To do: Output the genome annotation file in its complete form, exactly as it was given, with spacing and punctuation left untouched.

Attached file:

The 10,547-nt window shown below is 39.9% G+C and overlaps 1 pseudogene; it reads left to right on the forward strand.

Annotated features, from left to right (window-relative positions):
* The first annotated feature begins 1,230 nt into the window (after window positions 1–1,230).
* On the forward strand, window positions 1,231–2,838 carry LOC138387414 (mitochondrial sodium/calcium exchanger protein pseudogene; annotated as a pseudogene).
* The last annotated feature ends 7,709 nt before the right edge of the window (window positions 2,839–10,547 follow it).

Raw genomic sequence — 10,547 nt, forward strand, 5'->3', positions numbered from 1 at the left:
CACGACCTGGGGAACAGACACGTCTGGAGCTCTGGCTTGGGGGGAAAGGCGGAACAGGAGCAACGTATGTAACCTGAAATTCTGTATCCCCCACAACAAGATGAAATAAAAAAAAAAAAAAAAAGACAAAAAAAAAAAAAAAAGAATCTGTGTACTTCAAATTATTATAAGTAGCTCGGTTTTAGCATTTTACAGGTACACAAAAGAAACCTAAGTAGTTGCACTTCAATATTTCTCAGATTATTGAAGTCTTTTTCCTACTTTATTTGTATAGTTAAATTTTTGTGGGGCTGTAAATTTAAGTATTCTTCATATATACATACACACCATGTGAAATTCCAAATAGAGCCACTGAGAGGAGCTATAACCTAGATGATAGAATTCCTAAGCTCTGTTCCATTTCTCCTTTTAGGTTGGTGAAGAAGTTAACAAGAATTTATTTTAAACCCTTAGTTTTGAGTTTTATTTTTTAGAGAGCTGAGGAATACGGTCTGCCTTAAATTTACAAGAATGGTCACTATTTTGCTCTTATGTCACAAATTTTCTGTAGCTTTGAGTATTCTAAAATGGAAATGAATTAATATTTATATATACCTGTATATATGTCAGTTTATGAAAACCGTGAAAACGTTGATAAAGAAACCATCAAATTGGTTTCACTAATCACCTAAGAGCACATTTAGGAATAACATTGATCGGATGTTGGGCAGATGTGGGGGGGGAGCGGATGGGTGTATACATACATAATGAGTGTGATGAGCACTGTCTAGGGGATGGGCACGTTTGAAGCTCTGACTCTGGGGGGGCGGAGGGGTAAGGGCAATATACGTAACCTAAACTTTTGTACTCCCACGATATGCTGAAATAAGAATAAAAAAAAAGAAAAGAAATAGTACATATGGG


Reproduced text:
The 10,547-nt window shown below is 39.9% G+C and overlaps 1 pseudogene; it reads left to right on the forward strand.

Annotated features, from left to right (window-relative positions):
* The first annotated feature begins 1,230 nt into the window (after window positions 1–1,230).
* On the forward strand, window positions 1,231–2,838 carry LOC138387414 (mitochondrial sodium/calcium exchanger protein pseudogene; annotated as a pseudogene).
* The last annotated feature ends 7,709 nt before the right edge of the window (window positions 2,839–10,547 follow it).

Raw genomic sequence — 10,547 nt, forward strand, 5'->3', positions numbered from 1 at the left:
CACGACCTGGGGAACAGACACGTCTGGAGCTCTGGCTTGGGGGGAAAGGCGGAACAGGAGCAACGTATGTAACCTGAAATTCTGTATCCCCCACAACAAGATGAAATAAAAAAAAAAAAAAAAAGACAAAAAAAAAAAAAAAAGAATCTGTGTACTTCAAATTATTATAAGTAGCTCGGTTTTAGCATTTTACAGGTACACAAAAGAAACCTAAGTAGTTGCACTTCAATATTTCTCAGATTATTGAAGTCTTTTTCCTACTTTATTTGTATAGTTAAATTTTTGTGGGGCTGTAAATTTAAGTATTCTTCATATATACATACACACCATGTGAAATTCCAAATAGAGCCACTGAGAGGAGCTATAACCTAGATGATAGAATTCCTAAGCTCTGTTCCATTTCTCCTTTTAGGTTGGTGAAGAAGTTAACAAGAATTTATTTTAAACCCTTAGTTTTGAGTTTTATTTTTTAGAGAGCTGAGGAATACGGTCTGCCTTAAATTTACAAGAATGGTCACTATTTTGCTCTTATGTCACAAATTTTCTGTAGCTTTGAGTATTCTAAAATGGAAATGAATTAATATTTATATATACCTGTATATATGTCAGTTTATGAAAACCGTGAAAACGTTGATAAAGAAACCATCAAATTGGTTTCACTAATCACCTAAGAGCACATTTAGGAATAACATTGATCGGATGTTGGGCAGATGTGGGGGGGGAGCGGATGGGTGTATACATACATAATGAGTGTGATGAGCACTGTCTAGGGGATGGGCACGTTTGAAGCTCTGACTCTGGGGGGGCGGAGGGGTAAGGGCAATATACGTAACCTAAACTTTTGTACTCCCACGATATGCTGAAATAAGAATAAAAAAAAAGAAAAGAAATAGTACATATGGG